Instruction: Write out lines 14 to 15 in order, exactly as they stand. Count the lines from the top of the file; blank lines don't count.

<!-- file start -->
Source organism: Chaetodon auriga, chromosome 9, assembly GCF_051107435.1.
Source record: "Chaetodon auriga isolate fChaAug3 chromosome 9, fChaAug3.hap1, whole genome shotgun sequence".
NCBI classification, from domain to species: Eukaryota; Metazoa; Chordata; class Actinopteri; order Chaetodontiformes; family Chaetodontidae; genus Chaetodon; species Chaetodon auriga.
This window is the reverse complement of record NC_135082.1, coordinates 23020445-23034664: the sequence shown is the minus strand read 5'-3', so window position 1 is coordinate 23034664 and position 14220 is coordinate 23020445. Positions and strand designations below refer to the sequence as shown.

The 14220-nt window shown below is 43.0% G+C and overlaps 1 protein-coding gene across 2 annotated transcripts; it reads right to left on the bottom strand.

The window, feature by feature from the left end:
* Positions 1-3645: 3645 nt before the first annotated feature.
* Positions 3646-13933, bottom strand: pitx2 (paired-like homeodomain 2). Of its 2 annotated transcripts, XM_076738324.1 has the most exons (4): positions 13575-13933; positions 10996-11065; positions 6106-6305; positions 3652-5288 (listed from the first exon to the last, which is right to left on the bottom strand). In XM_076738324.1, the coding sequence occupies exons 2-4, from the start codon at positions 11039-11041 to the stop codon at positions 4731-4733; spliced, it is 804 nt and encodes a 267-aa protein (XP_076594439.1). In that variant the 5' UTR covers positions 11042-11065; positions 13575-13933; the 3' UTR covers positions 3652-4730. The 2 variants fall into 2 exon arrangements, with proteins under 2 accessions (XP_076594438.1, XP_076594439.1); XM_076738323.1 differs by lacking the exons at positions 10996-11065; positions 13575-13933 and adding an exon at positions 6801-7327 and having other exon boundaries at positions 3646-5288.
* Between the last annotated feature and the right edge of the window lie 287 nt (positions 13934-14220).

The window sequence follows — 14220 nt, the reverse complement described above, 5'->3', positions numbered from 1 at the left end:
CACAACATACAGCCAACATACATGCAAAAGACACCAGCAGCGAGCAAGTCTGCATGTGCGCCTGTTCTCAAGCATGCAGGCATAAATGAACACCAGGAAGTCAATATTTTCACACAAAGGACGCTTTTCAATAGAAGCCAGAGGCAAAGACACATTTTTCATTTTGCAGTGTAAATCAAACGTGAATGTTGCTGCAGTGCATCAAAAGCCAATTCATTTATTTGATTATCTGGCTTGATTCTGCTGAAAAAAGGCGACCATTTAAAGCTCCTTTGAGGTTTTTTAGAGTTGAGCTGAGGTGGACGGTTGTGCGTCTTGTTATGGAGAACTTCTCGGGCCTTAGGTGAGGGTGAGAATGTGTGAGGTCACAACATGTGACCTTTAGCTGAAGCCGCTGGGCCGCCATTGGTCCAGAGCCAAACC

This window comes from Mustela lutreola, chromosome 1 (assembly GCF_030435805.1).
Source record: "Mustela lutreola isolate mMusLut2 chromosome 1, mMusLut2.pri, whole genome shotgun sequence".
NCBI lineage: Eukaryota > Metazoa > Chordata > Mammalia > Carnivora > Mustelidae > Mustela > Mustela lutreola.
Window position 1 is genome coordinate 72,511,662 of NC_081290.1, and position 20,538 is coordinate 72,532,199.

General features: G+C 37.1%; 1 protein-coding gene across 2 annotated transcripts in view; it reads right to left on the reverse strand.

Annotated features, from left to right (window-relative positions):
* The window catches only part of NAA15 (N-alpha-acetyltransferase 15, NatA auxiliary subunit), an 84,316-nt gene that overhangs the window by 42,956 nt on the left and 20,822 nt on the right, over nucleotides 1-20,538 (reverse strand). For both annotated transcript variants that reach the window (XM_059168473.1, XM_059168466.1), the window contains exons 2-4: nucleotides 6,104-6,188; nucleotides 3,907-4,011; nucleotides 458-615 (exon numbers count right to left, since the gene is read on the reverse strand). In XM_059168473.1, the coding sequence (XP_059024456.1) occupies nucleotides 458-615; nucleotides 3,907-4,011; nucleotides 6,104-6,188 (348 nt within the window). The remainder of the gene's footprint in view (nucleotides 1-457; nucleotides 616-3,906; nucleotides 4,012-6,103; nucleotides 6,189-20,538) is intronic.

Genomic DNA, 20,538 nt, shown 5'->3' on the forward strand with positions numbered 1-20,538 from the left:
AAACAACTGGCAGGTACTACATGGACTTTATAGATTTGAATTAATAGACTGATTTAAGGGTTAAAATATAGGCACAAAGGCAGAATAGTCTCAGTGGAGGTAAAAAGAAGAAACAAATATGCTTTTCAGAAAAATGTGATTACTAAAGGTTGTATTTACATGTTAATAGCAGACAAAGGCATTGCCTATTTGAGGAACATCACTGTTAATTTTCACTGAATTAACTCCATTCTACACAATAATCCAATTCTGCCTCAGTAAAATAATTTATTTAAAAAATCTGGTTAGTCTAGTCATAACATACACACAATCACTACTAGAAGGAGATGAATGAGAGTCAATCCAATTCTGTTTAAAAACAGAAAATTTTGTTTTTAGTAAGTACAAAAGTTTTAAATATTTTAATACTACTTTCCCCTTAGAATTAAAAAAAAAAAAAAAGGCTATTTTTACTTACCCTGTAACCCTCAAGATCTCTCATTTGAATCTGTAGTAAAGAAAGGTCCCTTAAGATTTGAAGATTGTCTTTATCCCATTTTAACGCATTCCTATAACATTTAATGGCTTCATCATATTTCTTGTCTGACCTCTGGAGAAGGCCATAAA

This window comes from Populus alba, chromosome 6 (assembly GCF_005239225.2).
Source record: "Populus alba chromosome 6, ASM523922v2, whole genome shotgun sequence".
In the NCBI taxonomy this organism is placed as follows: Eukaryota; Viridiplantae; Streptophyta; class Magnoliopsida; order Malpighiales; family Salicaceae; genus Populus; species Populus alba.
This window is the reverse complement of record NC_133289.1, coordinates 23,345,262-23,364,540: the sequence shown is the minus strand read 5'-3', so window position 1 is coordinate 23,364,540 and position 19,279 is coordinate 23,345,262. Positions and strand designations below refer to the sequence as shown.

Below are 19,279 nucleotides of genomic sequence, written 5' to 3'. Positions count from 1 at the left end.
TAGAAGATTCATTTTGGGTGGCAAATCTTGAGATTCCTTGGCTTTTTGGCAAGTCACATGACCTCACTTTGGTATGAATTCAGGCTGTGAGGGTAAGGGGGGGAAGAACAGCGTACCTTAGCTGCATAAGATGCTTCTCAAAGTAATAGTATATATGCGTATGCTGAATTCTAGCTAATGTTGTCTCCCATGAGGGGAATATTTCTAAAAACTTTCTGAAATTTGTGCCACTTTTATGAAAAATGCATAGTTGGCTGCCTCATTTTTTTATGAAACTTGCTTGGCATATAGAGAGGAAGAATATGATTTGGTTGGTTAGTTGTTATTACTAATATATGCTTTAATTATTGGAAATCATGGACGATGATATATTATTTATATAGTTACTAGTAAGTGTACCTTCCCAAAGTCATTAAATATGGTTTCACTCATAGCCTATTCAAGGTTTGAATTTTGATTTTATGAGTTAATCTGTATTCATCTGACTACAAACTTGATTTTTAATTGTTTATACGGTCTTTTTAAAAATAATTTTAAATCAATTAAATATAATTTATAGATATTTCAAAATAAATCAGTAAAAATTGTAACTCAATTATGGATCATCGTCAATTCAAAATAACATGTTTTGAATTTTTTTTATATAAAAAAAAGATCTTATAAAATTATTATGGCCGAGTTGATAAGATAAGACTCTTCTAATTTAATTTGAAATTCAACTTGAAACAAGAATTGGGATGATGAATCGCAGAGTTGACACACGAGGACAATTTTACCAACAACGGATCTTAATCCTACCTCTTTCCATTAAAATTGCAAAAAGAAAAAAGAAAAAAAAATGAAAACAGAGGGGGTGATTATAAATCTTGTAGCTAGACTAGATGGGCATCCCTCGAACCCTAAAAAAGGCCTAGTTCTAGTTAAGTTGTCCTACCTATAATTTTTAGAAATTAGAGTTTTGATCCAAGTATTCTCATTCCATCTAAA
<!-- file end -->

NCBI lineage: Eukaryota > Metazoa > Chordata > Mammalia > Carnivora > Mustelidae > Mustela > Mustela lutreola.
Window position 1 is genome coordinate 72,511,662 of NC_081290.1, and position 20,538 is coordinate 72,532,199.